Can we put a price on journalism?
That is the interesting question that John Cokley* raises in his book Shopping News: Agenda Finding, What the Audience Does Before the News. He answers that we can and we should. Because:
(…) the single most important thing missing from journalism in the 21st century has been an ability to judge the cost of supplying journalism products against whatever demand is evident in the community: in other words, no one has seriously conducted a real-world benefit-cost analysis of journalism. (p. 9)
Cokley examines the phenomenon of shopping in order to suggest new business models that can be applied by journalists. In essence, we should see journalism as a product and hold it to common business standards such as value for money, correct labelling and satisfaction levels after consumption.
Cokley suggests that instead of journalists assuming that the readers are interested in whatever they report, we should indeed ask our audiences which problems and issues they are concerned about on a daily basis. Furthermore, journalism should provide solutions to those problems.
It sounds somewhat like constructive journalism but without the grand ideal of making the world a better place, more like being a service or a product. And how do we find these problems or Agenda Finding, as Cokley calls it? Simply by using research methods such as modelling and simulation theory and applying it to journalism, the nature of news would change.
The current way of telling news – the news pyramid – with the main lead first is driving readers away and does little to enhance the value of news reporting, he argues. This is because it makes the product worth knowing but not necessarily buying and he goes further and argues “if we continue to use the old-fashioned journalism tool-box, we’ll go out of business.” (p. 138).
Male Biased News and Newsrooms
Cokley attacks the current news criteria identified in 1965 – consequence, proximity, conflict, human interest, novelty and prominence – for being male biased, like the whole media industry. He partakes an experiment and takes over the cleaning and grocery shopping for his family household for two months in order to examine how his choices on shopping changes with experience.
It does. And it brings him to the realisation that we should see journalism as a product and a media outlet as a shop with a variety of range and prices. He suggests three categories: ‘essential’ like air, food and clean water, ‘useful’ such as clothes and cars, and ‘desirable’ such as a haircut.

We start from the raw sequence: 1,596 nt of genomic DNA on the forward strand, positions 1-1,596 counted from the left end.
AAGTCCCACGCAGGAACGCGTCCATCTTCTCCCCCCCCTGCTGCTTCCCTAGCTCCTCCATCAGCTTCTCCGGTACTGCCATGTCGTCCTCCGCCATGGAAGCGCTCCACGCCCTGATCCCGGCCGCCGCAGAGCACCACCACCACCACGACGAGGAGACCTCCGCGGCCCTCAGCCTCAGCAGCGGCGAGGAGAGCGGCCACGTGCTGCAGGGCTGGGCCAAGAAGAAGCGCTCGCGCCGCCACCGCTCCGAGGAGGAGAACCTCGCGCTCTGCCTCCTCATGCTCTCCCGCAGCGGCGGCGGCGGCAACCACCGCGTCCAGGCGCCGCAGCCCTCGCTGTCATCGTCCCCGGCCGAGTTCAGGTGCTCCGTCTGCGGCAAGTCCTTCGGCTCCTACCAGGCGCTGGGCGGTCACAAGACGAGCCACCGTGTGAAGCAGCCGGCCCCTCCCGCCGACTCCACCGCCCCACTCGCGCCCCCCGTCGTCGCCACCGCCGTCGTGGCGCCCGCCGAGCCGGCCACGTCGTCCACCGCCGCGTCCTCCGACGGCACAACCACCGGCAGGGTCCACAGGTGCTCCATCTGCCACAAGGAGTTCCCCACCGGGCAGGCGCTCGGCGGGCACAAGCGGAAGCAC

How different the news would look if the male editors changed their daily routines on house chores, Cokley argues.
Price and Range
Every news piece should be priced accordingly to its production cost. We should design the news experience after range and price as any other shop, and we should aim for transparency of the process and of course, the need for customer orientation and customer satisfaction.
“Journalists maintain that we have to focus on discovering and reporting the truth, accurately, objectively and without fear or favour. Do we seriously think that audience members don’t also consider this a ‘given’, the basic starting need, the ‘essential’ part of the shopping contract?” (p. 183)
Cokley states that customer satisfaction should be a goal for all journalists and he has provides a simple guide to change the journalist perspective, indeed introduces a new paradigm, where journalism focuses on providing solutions to real world problems.
Shopping News, Selling News
He adds, that instead of reducing complexity in the news stories, let it be enhanced like any chef or a wine storeowner would with their product. If not, we are doomed as a profession simply because:
(…) “the social suspicion out of which journalism grew in the 17th century and which resulted in what we now call ‘watchdog journalism’ has now become our undoing. In an ironic manifestation of the boy who cries wolf, the more journalists tell their audiences that politicians, police and big business owners are not to be trusted, that they must be ‘scrutinised’ and ‘watched’, the more our audiences distrust everyone, including journalists.” (p. 126)
*Disclaimer: Cokley is my former professor at University of Queensland and I have worked as his teaching assistant, too.